The Power of Walk


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Who decided that a jointed snaffle is “kinder” than a non-jointed Pelham?

Dec 03, 2023
Who decided that a jointed snaffle is “kinder” than a non-jointed Pelham?
This was a misconception that I also believed once, being very judgey about people that used Pelhams. I think I might have actually been taught that Pelhams are harsh, and never thought to question.
This was until seeing horses going beautifully and happily in Pelhams made me question my presumption.
I have felt the action of single and double jointed snaffles and fixed mouthpiece Pelhams by holding in my hands and getting someone to apply rein pressure, and even have tried putting them in my mouth! The traditional jointed snaffle feels pinchy, squashy, restrictive and vague. (Mylers are a little better). The Pelham feels smoother and clearer, not pinchy and the pressure is much more even.
I have heard people complain about poll pressure making the Pelham harsh, but when I put my hand under the headpiece and rotate the shanks to 45 degrees, I notice some movement but barely any change in pressure. What about the curb chain? I use a soft elastic curb strap rather than a chain, and it causes the horse to chew when it comes into contact with the curb groove at 45 degrees. When the horse chews, tension is released throughout the body. That’s one reason why I like a curb bit.. the horse can be taught to release the whole body from one specific light aid. This release, from the underside of the jaw, cannot be forced and cannot be used to pull the head into a false outline because it acts upwards and forwards. But it does make things clearer for the horse.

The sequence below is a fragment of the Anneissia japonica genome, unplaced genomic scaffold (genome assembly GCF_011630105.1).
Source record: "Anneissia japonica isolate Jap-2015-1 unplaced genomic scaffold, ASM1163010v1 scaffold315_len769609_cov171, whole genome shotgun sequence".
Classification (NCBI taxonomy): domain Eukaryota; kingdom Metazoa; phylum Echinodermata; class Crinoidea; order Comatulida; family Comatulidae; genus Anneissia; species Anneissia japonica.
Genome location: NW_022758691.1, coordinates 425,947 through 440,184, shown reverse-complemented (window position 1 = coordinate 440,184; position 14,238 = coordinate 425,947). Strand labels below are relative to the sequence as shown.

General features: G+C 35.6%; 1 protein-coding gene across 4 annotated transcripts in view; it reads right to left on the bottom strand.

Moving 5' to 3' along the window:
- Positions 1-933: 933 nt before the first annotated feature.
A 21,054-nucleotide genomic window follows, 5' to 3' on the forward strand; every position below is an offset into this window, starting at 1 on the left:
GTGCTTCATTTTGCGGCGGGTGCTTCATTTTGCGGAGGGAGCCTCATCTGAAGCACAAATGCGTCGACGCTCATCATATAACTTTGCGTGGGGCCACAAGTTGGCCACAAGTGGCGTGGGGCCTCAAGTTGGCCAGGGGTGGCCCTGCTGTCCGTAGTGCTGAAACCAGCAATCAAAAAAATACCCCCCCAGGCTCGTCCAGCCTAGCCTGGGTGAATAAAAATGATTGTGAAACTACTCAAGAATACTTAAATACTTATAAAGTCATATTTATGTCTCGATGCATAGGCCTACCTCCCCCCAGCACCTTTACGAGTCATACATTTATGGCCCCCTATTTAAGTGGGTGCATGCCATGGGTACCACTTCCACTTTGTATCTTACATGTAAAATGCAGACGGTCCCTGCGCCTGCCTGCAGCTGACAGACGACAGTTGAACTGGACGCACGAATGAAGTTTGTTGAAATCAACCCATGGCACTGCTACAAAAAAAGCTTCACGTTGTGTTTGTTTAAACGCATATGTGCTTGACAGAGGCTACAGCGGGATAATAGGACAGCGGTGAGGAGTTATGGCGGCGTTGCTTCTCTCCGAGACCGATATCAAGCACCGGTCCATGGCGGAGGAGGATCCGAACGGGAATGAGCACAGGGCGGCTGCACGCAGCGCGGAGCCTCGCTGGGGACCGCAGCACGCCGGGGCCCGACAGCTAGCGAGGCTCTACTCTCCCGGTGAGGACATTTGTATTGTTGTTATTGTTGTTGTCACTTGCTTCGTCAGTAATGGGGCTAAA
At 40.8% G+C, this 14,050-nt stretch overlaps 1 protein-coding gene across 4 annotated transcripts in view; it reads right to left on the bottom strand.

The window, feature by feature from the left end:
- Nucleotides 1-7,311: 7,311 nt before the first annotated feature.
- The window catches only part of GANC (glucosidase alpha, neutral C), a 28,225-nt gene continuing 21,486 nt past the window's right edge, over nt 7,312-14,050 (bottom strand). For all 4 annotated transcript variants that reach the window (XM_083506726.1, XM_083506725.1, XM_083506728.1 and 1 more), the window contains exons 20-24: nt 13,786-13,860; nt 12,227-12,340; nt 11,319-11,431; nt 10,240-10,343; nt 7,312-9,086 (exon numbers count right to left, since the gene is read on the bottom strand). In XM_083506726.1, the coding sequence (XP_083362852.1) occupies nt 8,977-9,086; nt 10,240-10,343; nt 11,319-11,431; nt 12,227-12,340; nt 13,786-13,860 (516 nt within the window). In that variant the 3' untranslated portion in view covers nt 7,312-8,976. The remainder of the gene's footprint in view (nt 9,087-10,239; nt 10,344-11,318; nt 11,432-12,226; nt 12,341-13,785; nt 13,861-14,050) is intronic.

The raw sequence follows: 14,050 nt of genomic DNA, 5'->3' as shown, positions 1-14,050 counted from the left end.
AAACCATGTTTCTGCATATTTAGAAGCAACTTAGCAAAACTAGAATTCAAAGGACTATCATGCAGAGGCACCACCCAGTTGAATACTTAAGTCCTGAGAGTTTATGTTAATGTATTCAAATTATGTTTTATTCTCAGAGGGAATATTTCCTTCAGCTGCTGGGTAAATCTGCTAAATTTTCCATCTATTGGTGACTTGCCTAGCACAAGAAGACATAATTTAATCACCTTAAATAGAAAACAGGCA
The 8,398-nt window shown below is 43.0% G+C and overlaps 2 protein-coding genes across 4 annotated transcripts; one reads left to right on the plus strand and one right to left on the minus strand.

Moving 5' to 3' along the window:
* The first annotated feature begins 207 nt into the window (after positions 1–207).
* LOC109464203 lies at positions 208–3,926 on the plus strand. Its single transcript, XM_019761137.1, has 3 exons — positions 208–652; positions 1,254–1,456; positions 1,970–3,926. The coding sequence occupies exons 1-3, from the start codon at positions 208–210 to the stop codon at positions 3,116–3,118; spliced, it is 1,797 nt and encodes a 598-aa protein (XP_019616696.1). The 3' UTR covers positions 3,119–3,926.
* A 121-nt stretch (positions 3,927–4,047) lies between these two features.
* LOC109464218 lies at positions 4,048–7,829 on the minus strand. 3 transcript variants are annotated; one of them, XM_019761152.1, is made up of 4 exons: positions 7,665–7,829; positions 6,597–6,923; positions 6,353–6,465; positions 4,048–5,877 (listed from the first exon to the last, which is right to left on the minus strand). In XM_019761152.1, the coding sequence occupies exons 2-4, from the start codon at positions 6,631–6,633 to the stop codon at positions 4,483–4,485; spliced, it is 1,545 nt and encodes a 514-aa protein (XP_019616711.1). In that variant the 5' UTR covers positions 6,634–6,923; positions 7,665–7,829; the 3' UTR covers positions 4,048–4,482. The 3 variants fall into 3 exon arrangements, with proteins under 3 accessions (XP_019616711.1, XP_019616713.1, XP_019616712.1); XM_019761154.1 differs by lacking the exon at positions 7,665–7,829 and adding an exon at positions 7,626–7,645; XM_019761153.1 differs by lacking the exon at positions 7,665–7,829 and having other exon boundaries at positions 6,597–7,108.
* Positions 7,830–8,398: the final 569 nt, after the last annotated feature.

I introduced Vikingur to a Pelham (in-hand first) a few months after I had him because he needed to be shown how to begin to soften and lift the front end so that he didn’t dive down and pull. It wasn’t intuitive for him, so the Pelham gave him clarity and worked very quickly. He told me very quickly that he preferred it. I had decided to try this as I had noticed dents on his nose after I rode bitless from the leaning. (Of course, I also tried pulling a noseband across the front of my nose and can confirm that this is incredibly painful, far more so than a bit in the mouth! There is not much flesh to pad between the nasal bone and the noseband.)
I encourage everyone to challenge their preconceptions and use whatever tack works best for their horse, for their individual mouth conformation, sensitivities, personal preferences (of the horse) and training goals. Use what is most comfortable and what helps the horse in the clearest and gentlest way to move is a way that supports their comfort and longevity carrying a rider.
For me that has often been the Pelham, but I ride some horses in a jointed snaffle, a Myler or bitless and am open to nearly anything!

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